Gwynns Falls man wants no further truck with rigs

THE INTREPID COMMUTER

April 19, 1993

There are times when the awesome power wielded by the Intrepid Commuter comes in handy.

There are also times when we wonder why we bother to get out of the Intrepid Bed in the morning.

Fortunately, an affectionate greeting from the Intrepid Canine, a good bowl of Intrepid Cereal, and a bracing cup of coffee from the Mr. Intrepid machine usually shake us of that notion.

It is far more fortifying, however, to sense the fear and loathing we inspire in government officials and other miscreants when we demand that they right the wrongs that have been perpetrated upon our readers.

This week we had three such opportunities. The first was brought to our attention by Robert J. Lock, who is concerned about the trucks rumbling through the community of Gwynns Falls in West Baltimore.

"These huge tractor-trailer rigs are damaging residents' property and knocking over street lamps without even stopping," writes Mr. Lock, a retired machinist who serves as president of the Gwynns Falls Community Association.

"It is now about time someone did something about it. Somewhere along the line, these rigs have to be restricted from this area."

Mr. Lock's complaints are not uncommon in residential areas. He believes the large trucks are incompatible with narrow, one-way streets. He has asked local businesses to restrict deliveries to Longwood and Easly streets, to no avail.

We brought Mr. Lock's concerns to the attention of Baltimore's public works department several days ago. Officials promised a full study of the issue before year's end by the city's truck task force.

Some streets in Gwynns Falls are already off-limits to delivery trucks, but city officials admitted that the restrictions may not have been adequately enforced.

"The businesses there have been established for years, and you can't prohibit truck traffic altogether," says Vanessa Pyatt, a department spokeswoman. "But there may be better alternatives."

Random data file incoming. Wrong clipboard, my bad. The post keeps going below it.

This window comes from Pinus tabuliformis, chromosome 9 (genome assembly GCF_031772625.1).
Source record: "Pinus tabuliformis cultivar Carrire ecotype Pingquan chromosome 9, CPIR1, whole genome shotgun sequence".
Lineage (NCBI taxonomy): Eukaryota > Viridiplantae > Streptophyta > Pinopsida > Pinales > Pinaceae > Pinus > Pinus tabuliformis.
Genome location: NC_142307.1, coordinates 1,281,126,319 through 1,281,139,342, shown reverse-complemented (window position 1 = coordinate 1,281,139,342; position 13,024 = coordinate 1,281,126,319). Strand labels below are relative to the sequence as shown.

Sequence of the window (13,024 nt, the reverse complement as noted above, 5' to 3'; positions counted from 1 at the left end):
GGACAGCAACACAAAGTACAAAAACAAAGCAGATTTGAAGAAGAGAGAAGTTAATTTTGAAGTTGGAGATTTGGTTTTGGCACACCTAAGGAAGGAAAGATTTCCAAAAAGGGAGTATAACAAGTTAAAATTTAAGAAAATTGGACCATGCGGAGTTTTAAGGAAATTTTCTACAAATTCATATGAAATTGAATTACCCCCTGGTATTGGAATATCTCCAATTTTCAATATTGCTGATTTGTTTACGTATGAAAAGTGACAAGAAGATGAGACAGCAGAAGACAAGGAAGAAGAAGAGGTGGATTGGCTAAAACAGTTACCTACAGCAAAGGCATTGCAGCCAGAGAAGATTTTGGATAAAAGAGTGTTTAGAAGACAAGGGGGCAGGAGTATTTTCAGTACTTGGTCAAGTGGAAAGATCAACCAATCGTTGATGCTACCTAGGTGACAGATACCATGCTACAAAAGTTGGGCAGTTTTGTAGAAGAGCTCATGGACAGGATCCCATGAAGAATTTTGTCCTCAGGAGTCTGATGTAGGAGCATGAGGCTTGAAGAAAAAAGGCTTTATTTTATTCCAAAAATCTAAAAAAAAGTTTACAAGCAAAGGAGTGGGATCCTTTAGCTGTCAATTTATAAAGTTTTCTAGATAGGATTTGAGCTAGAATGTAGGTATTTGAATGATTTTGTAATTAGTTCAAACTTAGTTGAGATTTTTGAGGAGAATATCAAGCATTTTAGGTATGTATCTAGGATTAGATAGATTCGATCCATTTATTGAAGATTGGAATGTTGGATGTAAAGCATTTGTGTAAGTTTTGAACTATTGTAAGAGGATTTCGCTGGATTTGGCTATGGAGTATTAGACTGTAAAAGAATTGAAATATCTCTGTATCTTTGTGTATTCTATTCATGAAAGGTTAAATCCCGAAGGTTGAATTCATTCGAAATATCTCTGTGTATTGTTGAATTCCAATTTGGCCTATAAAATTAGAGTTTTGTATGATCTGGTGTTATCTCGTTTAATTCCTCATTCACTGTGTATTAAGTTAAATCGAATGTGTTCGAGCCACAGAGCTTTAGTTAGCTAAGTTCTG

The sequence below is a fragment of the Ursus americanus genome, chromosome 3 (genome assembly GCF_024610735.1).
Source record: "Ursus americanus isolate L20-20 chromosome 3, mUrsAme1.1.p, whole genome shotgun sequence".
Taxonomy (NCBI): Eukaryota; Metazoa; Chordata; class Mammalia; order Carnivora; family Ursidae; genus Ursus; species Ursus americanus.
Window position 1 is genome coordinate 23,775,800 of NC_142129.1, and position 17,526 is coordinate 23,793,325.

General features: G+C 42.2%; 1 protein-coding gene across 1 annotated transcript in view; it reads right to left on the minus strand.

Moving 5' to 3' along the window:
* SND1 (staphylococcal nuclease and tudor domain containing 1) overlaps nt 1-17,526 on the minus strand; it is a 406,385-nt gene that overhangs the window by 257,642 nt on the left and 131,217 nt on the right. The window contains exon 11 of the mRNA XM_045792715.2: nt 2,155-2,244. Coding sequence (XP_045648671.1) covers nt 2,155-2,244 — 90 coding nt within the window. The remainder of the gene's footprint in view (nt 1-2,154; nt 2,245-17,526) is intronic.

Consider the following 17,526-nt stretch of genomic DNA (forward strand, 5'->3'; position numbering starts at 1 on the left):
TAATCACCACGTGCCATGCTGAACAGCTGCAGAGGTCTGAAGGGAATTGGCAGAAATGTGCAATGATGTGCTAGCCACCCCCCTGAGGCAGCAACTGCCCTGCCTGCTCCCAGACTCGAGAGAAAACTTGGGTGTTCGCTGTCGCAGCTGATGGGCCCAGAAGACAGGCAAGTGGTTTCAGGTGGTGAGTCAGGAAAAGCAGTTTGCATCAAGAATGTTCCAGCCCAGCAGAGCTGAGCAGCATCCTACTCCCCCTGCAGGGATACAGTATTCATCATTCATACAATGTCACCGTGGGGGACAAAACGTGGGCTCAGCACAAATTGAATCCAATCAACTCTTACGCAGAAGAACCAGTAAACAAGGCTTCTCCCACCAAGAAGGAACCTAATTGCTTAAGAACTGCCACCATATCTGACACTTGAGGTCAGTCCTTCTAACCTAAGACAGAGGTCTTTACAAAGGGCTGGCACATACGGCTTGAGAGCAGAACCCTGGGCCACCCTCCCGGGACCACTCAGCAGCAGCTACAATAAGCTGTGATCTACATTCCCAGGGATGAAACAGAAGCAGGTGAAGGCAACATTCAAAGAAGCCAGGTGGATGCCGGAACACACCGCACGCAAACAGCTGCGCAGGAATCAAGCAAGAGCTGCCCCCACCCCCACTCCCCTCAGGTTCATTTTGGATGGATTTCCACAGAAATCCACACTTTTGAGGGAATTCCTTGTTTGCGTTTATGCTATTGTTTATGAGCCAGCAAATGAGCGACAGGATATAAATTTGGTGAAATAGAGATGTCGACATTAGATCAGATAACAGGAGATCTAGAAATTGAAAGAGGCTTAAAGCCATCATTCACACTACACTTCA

Intrepid admits that a promise of a study is only a partial victory. But we also suspect this may be a matter where local businesses could solve the problem without government intervention.

In search of M.L. King Boulevard

Margaret E. Beatty of Catonsville is looking for a sign from the city.

Specifically, she wants to know what happened to the "Martin Luther King Jr. Boulevard" sign she used to see while traveling south on Howard Street. It's been missing about a year, she says.

"I often have occasion to come down Howard Street at night and the overhead sign was very helpful, as the corner signs in the area are very hard to see," she writes. "Why has this sign been removed?"

Intrepid Commuter agrees this is a very confusing intersection, particularly because the streets don't meet at right angles. It was

further complicated by the addition of the light rail line down Howard Street last year. In fact, the light rail system is to blame for the missing sign, according to Ms. Pyatt. It was taken down during construction and "we forgot to put it back up," she says.

"We plan to replace it shortly," she says.

Beltway resurfacing breaks windshields

Caution: Flying Stones Ahead.

That might be a good warning for the west side of the Baltimore Beltway during the current resurfacing.

Loose stones near U.S. 40 recently cost Irene Spencer of Woodlawn a second windshield, and she's not happy about it. She lost her first windshield some weeks earlier near Reisterstown Road.

"If I keep making insurance claims like this, I'm sure I'll hear from my insurance company," she writes. "To whom in the state of Maryland do I send my bill for a new windshield? And what exactly is that status of that portion of thebeltway?"

First, the last question. The resurfacing of the beltway from Milford to U.S. 40 is expected to be finished by September.

Workers chipped the pavement down to a grooved surface last December, but the weather got too cold to start repaving it until recently, according to Liz Kalinowski, spokeswoman for the State Highway Administration.

As a result, motorists have been forced to drive on the bumpy surface for four months. Ms. Kalinowski says the contractor should be sweeping small rocks at least once a week, but a few may have slipped through.

"These things can happen to motorists in perfectly clear stretches of highway," she says. "It's one of those unfortunate things."

Still, Ms. Spencer is welcome to bill the state for her expense, but be forewarned: In order to collect from the state's insurance trust fund, she'll have to prove the state was liable. To apply for a refund, she should write to: Lucille Maurer, Treasurer, Louis L. Goldstein Treasury Building, 80 Calvert Street, Room 109, Annapolis, Md. 21401 or contact the office by phone at 410-974-3684 or 301-858-5419 from the Washington suburbs.

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